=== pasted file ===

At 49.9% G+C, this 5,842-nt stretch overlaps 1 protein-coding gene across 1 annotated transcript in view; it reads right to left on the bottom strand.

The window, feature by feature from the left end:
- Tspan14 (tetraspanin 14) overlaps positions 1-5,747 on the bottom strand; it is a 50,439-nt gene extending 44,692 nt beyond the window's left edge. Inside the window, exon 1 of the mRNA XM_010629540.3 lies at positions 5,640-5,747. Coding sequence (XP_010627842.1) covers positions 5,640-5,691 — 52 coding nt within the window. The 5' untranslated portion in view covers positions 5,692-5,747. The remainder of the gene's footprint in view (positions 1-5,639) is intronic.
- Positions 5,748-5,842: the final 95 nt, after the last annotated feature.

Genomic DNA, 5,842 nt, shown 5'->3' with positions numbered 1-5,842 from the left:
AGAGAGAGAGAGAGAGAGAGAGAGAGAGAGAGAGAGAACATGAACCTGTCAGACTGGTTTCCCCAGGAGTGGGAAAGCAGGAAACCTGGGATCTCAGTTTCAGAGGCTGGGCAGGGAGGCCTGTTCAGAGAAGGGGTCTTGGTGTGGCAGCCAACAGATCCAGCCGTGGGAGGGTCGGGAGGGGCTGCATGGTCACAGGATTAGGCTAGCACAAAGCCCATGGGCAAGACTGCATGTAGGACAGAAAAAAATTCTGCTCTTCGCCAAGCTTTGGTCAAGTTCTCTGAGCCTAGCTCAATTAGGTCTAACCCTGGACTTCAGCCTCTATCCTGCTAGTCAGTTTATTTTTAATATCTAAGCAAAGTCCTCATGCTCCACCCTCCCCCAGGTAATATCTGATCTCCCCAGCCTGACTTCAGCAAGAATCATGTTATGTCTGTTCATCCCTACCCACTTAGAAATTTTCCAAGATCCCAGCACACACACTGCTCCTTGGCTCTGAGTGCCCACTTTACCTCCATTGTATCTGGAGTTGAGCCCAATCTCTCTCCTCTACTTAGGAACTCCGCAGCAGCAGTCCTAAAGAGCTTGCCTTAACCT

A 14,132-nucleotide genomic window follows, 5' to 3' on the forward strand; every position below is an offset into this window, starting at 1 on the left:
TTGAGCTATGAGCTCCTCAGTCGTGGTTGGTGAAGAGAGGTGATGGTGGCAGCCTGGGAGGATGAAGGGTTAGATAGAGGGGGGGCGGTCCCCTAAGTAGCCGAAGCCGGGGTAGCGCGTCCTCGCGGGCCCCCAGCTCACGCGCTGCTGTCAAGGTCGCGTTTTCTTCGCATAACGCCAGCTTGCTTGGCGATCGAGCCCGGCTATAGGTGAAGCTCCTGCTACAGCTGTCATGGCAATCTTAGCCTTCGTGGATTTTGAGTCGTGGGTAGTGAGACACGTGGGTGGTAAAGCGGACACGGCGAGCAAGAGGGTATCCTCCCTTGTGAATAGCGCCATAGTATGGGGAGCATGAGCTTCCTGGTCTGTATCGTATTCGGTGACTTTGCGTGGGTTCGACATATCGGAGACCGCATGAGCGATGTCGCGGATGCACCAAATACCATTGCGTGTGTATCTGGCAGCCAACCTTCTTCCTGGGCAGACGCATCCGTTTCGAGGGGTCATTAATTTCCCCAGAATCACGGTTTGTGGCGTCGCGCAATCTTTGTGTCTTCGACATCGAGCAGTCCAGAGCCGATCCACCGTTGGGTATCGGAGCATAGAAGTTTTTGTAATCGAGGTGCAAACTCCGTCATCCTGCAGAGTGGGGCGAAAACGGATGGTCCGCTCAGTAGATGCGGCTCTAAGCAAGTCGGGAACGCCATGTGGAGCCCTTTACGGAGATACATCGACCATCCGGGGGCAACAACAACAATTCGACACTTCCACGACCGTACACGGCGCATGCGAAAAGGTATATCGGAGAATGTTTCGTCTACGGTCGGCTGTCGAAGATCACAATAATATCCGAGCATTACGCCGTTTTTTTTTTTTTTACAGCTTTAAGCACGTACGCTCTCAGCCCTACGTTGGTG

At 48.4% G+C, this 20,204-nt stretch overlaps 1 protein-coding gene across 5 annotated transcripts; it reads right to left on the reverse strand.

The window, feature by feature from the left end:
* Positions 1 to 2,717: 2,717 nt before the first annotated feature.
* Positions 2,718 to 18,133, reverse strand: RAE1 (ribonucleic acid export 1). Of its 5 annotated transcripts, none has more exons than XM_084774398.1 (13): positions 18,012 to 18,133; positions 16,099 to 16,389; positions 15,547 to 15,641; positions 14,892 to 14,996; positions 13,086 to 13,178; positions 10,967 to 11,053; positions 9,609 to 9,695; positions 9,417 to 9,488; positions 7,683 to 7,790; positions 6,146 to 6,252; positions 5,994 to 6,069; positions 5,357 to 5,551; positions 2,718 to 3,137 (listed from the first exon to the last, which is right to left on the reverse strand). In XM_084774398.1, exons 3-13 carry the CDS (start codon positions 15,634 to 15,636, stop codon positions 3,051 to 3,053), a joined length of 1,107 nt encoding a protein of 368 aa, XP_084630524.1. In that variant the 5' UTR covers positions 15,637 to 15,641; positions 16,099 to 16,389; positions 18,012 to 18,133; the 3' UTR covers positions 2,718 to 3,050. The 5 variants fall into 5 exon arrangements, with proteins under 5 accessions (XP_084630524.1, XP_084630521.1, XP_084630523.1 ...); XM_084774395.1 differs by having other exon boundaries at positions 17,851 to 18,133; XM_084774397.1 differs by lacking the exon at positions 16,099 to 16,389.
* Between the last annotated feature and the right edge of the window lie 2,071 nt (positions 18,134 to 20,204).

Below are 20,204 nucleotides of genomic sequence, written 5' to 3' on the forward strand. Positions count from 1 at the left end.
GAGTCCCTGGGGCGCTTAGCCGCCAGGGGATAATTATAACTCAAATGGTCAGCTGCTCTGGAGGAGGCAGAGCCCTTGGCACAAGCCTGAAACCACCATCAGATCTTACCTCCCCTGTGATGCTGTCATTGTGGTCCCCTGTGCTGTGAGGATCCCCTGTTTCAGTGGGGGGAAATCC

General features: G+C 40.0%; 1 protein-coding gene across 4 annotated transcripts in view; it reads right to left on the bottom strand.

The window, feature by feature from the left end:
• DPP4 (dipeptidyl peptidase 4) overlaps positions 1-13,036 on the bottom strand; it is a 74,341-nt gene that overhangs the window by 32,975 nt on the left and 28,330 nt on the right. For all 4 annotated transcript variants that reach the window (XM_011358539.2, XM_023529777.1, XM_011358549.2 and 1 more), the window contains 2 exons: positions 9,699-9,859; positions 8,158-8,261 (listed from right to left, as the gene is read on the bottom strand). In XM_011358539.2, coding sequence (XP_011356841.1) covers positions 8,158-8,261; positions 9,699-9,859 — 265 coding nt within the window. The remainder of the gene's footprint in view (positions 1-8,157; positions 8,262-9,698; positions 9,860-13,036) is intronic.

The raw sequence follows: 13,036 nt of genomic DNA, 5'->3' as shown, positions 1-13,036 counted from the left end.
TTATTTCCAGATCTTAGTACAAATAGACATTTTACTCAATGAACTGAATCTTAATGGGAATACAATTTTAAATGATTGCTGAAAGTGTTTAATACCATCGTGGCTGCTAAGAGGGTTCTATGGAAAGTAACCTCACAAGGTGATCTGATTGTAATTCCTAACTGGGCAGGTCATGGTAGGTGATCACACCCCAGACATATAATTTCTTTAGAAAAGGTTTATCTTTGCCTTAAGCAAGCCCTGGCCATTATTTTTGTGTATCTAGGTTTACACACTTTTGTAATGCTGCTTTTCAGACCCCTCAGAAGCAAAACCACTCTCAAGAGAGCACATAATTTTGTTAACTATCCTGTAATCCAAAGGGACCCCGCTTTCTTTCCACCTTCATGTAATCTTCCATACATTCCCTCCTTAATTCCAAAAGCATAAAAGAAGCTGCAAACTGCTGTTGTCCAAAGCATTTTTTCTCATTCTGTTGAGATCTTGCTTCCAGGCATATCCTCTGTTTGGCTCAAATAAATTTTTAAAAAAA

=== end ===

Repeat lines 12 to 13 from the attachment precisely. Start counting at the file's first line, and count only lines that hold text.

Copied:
* Positions 2,718 to 18,133, reverse strand: RAE1 (ribonucleic acid export 1). Of its 5 annotated transcripts, none has more exons than XM_084774398.1 (13): positions 18,012 to 18,133; positions 16,099 to 16,389; positions 15,547 to 15,641; positions 14,892 to 14,996; positions 13,086 to 13,178; positions 10,967 to 11,053; positions 9,609 to 9,695; positions 9,417 to 9,488; positions 7,683 to 7,790; positions 6,146 to 6,252; positions 5,994 to 6,069; positions 5,357 to 5,551; positions 2,718 to 3,137 (listed from the first exon to the last, which is right to left on the reverse strand). In XM_084774398.1, exons 3-13 carry the CDS (start codon positions 15,634 to 15,636, stop codon positions 3,051 to 3,053), a joined length of 1,107 nt encoding a protein of 368 aa, XP_084630524.1. In that variant the 5' UTR covers positions 15,637 to 15,641; positions 16,099 to 16,389; positions 18,012 to 18,133; the 3' UTR covers positions 2,718 to 3,050. The 5 variants fall into 5 exon arrangements, with proteins under 5 accessions (XP_084630524.1, XP_084630521.1, XP_084630523.1 ...); XM_084774395.1 differs by having other exon boundaries at positions 17,851 to 18,133; XM_084774397.1 differs by lacking the exon at positions 16,099 to 16,389.
* Between the last annotated feature and the right edge of the window lie 2,071 nt (positions 18,134 to 20,204).